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if the ss chainplates the boat was born with lasted this long, the new ones will prolly last longer--especially as you will be checking on htem regularly-- do yourself a favor and externalize the internal ones.
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Old 30-11-2010, 15:58   #9
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G'Day all,

I'm surprised that in this learned discussion, no one has mentioned 2205 duplex stainless as chainplate material. This alloy is stronger, stiffer and more corrosion resisitant than 316L, and is ideally suited to chainplate fabrication, especially if said plates are to be buried or sealed in way of deck penetrations. While a bit pricier than 316, is is far cheaper than Titanium.

Cheers,

Jim
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Old 30-11-2010, 16:15   #10
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316L should last a LONG time with proper care and good sealant (consider butyl). If you will be doing the drilling, consider condensed milk as a cutting/coolant fluid. It has a nice nutty smell while machining, and your tool will last a hell of a lot longer...
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Old 30-11-2010, 16:33   #11
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Russian submarines back in the day were made out of titanium instead of HY 80 steel because it was "better". It was actually far inferior for the application and the boats couldn't be submerged anymore. I deviate from what everyone else is doing when I've done tons of research and understand the issue. There just aren't enough people using titanium in rigging long enough to draw conclusions. My $0.02.

And in regards to welding, welding a plate to stainless is easy and plenty strong. Certainly strong enough to get you from A-B. I have a small welded patch on my masthead and it's working fine. Pull into some backwater port and poll the welders for who has gas and experience for titanium vs stainless.
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Old 30-11-2010, 16:38   #12
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Quote:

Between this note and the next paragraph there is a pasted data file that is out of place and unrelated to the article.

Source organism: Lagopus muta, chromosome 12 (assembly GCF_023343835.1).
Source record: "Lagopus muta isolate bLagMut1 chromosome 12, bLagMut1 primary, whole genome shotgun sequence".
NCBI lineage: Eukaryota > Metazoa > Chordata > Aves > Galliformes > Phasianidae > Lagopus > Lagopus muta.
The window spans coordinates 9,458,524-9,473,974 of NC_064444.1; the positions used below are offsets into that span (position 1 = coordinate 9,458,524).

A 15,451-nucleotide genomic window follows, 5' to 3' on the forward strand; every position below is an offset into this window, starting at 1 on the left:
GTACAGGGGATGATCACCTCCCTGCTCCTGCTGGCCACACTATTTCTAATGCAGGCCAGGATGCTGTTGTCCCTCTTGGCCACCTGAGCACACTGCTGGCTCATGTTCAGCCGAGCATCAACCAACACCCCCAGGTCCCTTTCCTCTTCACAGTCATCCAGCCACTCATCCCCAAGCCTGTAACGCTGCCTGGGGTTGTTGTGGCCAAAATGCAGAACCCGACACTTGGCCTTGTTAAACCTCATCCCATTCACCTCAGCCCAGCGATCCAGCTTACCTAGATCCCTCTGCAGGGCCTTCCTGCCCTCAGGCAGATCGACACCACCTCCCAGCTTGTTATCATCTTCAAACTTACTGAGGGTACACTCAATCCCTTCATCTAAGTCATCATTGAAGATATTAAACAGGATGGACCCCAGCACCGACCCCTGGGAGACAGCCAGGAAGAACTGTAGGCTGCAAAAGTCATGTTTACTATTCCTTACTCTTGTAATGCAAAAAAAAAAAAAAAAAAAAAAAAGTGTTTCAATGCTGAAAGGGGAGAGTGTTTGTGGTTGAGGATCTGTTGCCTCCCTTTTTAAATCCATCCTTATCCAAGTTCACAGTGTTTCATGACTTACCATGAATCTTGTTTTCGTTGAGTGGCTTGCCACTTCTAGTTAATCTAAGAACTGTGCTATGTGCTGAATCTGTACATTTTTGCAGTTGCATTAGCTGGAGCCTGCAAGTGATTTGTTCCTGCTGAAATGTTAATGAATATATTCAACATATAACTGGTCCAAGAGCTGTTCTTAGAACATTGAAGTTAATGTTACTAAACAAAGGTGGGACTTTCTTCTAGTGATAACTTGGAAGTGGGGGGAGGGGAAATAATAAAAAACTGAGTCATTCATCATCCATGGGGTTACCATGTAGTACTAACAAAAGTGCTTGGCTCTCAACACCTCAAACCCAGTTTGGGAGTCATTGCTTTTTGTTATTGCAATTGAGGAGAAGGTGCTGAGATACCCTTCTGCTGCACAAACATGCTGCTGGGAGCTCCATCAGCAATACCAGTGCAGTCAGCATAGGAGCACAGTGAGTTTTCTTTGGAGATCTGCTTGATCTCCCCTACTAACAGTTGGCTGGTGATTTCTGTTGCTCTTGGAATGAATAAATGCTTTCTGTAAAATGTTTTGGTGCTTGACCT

Originally Posted by rebel heart View Post
Pull into some backwater port and poll the welders for who has gas and experience for titanium vs stainless.
I dont want to be anywhere near a welder who has gas...
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Old 30-11-2010, 17:42   #13
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rofl..... is an excellent idea-- i just need a free welder..lol.. wont feed him beans either..LOL
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Old 30-11-2010, 18:40   #14
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Mine are all stainless but I do not know what grade, they still look like chrome on my 1978 island trader. I understand that 304 stainless is stronger but 316 has more corrosion resistance. I have seen some really old boats with bronze which last a long time in a marine environment.
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Old 30-11-2010, 22:49   #15
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If you are going to buy TI which is pricey, why not go with Aluminum/Silicon/Bronze. Less in price than TI, will never corrode. Right now I am replacing all my toggles on my standing and running rigging with 17-4PH stainless. Its working strength is almost 4 times that of 304/316L stainless. And I don't know where you were pricing TI but from everywhere I've looked, TI isn't even close to the price of 304/316.
If you don't want 304/316 because of lack of oxygen problems, go with 17-4PH. Just my 2 cents worth.
WD